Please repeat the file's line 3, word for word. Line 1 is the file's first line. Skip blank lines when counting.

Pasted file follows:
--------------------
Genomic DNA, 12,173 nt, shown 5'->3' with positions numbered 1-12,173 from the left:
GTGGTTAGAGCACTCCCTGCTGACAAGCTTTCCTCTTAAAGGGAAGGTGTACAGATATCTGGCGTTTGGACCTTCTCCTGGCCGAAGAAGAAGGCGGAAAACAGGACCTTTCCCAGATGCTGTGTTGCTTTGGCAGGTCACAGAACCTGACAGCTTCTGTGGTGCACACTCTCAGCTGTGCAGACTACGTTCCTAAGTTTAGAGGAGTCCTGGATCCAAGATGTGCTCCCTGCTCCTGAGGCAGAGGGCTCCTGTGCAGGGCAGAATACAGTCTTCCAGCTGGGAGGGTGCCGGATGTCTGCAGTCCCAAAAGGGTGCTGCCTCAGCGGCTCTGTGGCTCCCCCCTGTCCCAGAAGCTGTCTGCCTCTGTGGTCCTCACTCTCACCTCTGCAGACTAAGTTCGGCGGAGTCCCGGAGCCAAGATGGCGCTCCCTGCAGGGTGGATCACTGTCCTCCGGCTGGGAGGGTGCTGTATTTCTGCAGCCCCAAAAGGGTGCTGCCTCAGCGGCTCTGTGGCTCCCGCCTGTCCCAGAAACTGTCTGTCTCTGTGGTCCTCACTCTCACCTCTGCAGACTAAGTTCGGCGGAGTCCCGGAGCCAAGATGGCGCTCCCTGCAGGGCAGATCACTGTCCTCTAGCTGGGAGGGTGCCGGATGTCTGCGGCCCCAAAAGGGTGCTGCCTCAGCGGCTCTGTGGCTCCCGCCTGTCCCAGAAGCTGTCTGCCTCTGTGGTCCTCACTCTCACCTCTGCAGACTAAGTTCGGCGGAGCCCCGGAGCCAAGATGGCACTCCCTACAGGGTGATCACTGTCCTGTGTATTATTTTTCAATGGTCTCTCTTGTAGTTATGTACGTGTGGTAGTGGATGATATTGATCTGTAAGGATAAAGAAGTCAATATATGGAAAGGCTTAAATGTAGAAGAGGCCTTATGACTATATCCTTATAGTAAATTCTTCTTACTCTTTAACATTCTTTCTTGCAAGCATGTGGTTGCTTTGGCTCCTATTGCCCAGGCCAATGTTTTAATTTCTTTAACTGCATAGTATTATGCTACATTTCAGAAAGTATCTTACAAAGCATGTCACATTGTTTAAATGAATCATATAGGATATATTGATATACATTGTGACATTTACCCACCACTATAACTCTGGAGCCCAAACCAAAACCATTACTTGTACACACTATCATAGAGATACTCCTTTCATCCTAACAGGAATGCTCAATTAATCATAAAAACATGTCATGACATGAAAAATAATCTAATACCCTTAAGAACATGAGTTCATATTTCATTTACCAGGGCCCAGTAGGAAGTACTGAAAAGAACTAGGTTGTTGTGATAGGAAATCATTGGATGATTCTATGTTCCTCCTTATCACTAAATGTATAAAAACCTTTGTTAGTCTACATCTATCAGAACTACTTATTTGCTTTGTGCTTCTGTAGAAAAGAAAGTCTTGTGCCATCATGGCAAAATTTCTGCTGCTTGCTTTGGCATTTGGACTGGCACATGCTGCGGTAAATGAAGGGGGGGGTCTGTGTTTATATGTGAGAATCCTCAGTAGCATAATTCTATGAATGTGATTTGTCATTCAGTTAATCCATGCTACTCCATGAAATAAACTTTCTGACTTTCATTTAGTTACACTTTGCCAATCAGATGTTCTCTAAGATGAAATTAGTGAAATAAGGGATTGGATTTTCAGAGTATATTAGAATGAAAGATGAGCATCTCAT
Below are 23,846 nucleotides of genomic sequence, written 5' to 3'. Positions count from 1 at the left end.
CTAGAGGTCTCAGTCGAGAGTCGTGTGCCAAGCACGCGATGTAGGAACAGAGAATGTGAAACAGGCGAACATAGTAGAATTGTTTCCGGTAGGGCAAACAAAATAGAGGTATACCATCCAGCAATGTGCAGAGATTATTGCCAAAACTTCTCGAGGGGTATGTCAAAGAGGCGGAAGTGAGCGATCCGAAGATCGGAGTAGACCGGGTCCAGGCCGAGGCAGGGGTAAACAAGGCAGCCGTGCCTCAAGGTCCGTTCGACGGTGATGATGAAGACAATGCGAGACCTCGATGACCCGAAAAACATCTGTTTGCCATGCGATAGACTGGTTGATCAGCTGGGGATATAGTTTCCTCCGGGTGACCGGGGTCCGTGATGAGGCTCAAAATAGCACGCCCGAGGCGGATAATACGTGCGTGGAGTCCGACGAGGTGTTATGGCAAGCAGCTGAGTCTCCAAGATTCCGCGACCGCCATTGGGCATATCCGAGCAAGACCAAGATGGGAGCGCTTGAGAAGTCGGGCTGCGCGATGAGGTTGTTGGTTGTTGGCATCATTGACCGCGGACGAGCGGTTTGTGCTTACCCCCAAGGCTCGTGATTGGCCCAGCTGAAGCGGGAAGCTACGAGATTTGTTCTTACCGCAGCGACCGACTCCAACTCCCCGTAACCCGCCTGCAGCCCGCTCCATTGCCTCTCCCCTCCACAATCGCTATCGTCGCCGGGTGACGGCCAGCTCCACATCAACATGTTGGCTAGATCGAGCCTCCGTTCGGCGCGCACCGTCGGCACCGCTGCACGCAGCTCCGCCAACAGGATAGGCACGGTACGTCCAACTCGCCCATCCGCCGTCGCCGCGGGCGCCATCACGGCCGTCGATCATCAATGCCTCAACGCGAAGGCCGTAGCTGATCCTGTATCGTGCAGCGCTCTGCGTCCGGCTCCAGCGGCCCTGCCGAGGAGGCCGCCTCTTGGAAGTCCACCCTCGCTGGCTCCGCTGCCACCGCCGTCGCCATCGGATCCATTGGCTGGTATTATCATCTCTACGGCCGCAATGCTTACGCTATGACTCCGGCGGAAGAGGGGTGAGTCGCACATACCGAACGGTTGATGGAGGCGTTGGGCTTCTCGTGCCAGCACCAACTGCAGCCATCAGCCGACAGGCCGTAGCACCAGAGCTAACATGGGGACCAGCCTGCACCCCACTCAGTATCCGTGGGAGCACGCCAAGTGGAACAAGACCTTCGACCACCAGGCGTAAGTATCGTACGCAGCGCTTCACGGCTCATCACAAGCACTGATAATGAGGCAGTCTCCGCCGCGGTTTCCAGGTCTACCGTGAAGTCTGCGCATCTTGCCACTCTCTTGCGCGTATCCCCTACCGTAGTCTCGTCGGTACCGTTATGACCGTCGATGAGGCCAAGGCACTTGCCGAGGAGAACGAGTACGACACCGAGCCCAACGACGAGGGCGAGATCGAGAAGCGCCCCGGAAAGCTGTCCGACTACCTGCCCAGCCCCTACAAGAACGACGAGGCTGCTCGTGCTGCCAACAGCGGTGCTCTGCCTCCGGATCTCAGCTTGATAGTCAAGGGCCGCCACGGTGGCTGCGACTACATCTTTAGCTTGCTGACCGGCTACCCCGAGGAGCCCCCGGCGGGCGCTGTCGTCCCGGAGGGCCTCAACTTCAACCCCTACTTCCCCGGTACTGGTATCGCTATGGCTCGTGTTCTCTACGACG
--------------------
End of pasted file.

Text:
Below are 23,846 nucleotides of genomic sequence, written 5' to 3'. Positions count from 1 at the left end.